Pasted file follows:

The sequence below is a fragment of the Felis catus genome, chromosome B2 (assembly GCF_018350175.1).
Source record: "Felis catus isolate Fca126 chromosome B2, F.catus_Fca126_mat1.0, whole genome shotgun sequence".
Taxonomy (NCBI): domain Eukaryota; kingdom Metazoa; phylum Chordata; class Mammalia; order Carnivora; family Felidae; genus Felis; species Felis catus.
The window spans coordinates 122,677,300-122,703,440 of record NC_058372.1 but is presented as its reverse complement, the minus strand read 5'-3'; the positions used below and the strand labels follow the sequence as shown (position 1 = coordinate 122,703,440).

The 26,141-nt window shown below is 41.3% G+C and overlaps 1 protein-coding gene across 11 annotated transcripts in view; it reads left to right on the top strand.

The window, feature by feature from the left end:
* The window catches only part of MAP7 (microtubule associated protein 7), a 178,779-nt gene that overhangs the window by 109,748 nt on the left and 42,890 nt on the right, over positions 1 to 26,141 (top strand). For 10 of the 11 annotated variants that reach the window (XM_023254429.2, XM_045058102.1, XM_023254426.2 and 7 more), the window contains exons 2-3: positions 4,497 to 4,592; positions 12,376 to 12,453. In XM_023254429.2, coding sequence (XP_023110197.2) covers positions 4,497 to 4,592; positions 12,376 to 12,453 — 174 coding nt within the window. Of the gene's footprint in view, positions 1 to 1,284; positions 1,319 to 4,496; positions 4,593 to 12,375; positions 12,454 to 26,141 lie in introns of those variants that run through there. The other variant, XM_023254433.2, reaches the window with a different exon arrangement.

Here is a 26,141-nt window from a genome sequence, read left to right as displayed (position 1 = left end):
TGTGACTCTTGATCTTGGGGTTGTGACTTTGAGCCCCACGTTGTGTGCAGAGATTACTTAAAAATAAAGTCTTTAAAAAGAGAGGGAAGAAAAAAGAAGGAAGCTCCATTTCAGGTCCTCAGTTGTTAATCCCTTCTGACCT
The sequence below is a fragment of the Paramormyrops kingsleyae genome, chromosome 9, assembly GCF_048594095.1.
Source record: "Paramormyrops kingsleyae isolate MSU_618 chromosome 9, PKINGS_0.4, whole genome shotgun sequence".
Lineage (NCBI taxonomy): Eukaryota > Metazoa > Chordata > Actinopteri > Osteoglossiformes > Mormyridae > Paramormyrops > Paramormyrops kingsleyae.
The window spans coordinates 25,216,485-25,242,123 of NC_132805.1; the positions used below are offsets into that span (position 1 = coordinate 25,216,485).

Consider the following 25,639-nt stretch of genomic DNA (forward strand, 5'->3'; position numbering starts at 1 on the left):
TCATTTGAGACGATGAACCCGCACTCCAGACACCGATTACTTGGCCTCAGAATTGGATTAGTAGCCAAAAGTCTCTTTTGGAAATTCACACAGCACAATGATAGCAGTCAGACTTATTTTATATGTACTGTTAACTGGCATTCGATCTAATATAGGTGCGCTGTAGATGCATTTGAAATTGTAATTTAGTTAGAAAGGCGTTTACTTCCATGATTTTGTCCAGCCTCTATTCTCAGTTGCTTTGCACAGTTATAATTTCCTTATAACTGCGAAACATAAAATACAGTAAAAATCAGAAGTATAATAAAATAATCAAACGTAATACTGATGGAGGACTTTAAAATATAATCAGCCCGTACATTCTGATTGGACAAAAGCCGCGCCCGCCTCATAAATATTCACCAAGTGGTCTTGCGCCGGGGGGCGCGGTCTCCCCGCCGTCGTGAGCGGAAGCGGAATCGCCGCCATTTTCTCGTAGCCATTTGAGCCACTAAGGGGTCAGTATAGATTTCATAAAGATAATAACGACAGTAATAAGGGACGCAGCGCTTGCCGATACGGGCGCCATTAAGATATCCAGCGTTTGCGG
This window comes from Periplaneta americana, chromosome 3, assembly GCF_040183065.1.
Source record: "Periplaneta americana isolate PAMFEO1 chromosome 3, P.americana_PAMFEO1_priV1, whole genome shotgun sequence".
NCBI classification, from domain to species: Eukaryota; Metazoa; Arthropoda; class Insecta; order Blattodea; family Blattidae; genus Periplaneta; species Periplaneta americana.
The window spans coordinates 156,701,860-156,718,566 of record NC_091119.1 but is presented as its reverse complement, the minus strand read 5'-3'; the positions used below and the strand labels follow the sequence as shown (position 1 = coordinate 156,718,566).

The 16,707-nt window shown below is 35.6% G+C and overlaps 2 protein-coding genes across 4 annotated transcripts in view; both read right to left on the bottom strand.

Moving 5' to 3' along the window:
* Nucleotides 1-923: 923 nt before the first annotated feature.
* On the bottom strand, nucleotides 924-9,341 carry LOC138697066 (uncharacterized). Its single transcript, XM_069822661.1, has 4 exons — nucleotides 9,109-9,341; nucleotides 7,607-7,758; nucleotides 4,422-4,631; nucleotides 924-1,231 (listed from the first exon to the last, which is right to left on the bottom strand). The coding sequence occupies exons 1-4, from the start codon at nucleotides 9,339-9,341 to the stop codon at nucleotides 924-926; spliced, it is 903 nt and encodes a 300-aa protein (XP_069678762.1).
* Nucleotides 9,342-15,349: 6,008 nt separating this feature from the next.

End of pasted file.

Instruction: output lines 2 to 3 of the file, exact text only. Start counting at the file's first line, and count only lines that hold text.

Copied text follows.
Source record: "Felis catus isolate Fca126 chromosome B2, F.catus_Fca126_mat1.0, whole genome shotgun sequence".
Taxonomy (NCBI): domain Eukaryota; kingdom Metazoa; phylum Chordata; class Mammalia; order Carnivora; family Felidae; genus Felis; species Felis catus.